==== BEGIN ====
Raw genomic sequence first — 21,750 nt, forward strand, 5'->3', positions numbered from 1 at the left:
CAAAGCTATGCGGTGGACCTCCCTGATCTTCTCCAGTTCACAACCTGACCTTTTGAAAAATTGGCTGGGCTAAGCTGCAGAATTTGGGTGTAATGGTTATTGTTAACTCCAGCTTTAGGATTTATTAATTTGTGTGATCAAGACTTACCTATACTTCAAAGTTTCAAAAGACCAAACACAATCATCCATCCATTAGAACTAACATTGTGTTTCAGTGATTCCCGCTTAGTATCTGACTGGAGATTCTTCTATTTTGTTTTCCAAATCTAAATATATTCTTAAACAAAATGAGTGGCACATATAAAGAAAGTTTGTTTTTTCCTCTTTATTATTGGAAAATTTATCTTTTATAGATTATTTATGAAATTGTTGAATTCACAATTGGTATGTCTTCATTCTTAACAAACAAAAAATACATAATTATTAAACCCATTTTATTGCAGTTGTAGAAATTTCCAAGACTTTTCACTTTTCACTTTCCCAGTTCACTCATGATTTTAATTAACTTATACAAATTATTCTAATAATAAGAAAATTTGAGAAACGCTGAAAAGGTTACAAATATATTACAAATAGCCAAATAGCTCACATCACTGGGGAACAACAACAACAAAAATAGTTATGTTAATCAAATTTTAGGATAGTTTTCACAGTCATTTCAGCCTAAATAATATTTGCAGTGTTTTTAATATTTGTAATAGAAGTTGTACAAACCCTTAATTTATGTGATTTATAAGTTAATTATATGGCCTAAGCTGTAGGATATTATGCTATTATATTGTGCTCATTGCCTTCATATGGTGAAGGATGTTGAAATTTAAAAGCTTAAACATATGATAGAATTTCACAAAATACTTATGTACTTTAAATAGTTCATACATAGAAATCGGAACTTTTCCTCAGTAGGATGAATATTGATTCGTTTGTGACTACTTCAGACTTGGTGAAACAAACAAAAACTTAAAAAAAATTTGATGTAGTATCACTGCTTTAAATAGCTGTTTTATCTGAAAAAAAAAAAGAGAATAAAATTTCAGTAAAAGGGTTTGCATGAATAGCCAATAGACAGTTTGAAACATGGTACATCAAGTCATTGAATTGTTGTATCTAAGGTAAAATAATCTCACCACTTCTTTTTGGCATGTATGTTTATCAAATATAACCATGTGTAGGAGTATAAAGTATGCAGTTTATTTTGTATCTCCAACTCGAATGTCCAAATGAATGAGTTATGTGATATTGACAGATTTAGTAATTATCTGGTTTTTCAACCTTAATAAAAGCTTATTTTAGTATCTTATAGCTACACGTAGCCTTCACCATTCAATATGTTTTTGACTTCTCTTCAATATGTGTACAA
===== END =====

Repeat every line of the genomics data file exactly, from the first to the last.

Raw genomic sequence first — 21,750 nt, forward strand, 5'->3', positions numbered from 1 at the left:
CAAAGCTATGCGGTGGACCTCCCTGATCTTCTCCAGTTCACAACCTGACCTTTTGAAAAATTGGCTGGGCTAAGCTGCAGAATTTGGGTGTAATGGTTATTGTTAACTCCAGCTTTAGGATTTATTAATTTGTGTGATCAAGACTTACCTATACTTCAAAGTTTCAAAAGACCAAACACAATCATCCATCCATTAGAACTAACATTGTGTTTCAGTGATTCCCGCTTAGTATCTGACTGGAGATTCTTCTATTTTGTTTTCCAAATCTAAATATATTCTTAAACAAAATGAGTGGCACATATAAAGAAAGTTTGTTTTTTCCTCTTTATTATTGGAAAATTTATCTTTTATAGATTATTTATGAAATTGTTGAATTCACAATTGGTATGTCTTCATTCTTAACAAACAAAAAATACATAATTATTAAACCCATTTTATTGCAGTTGTAGAAATTTCCAAGACTTTTCACTTTTCACTTTCCCAGTTCACTCATGATTTTAATTAACTTATACAAATTATTCTAATAATAAGAAAATTTGAGAAACGCTGAAAAGGTTACAAATATATTACAAATAGCCAAATAGCTCACATCACTGGGGAACAACAACAACAAAAATAGTTATGTTAATCAAATTTTAGGATAGTTTTCACAGTCATTTCAGCCTAAATAATATTTGCAGTGTTTTTAATATTTGTAATAGAAGTTGTACAAACCCTTAATTTATGTGATTTATAAGTTAATTATATGGCCTAAGCTGTAGGATATTATGCTATTATATTGTGCTCATTGCCTTCATATGGTGAAGGATGTTGAAATTTAAAAGCTTAAACATATGATAGAATTTCACAAAATACTTATGTACTTTAAATAGTTCATACATAGAAATCGGAACTTTTCCTCAGTAGGATGAATATTGATTCGTTTGTGACTACTTCAGACTTGGTGAAACAAACAAAAACTTAAAAAAAATTTGATGTAGTATCACTGCTTTAAATAGCTGTTTTATCTGAAAAAAAAAAAGAGAATAAAATTTCAGTAAAAGGGTTTGCATGAATAGCCAATAGACAGTTTGAAACATGGTACATCAAGTCATTGAATTGTTGTATCTAAGGTAAAATAATCTCACCACTTCTTTTTGGCATGTATGTTTATCAAATATAACCATGTGTAGGAGTATAAAGTATGCAGTTTATTTTGTATCTCCAACTCGAATGTCCAAATGAATGAGTTATGTGATATTGACAGATTTAGTAATTATCTGGTTTTTCAACCTTAATAAAAGCTTATTTTAGTATCTTATAGCTACACGTAGCCTTCACCATTCAATATGTTTTTGACTTCTCTTCAATATGTGTACAA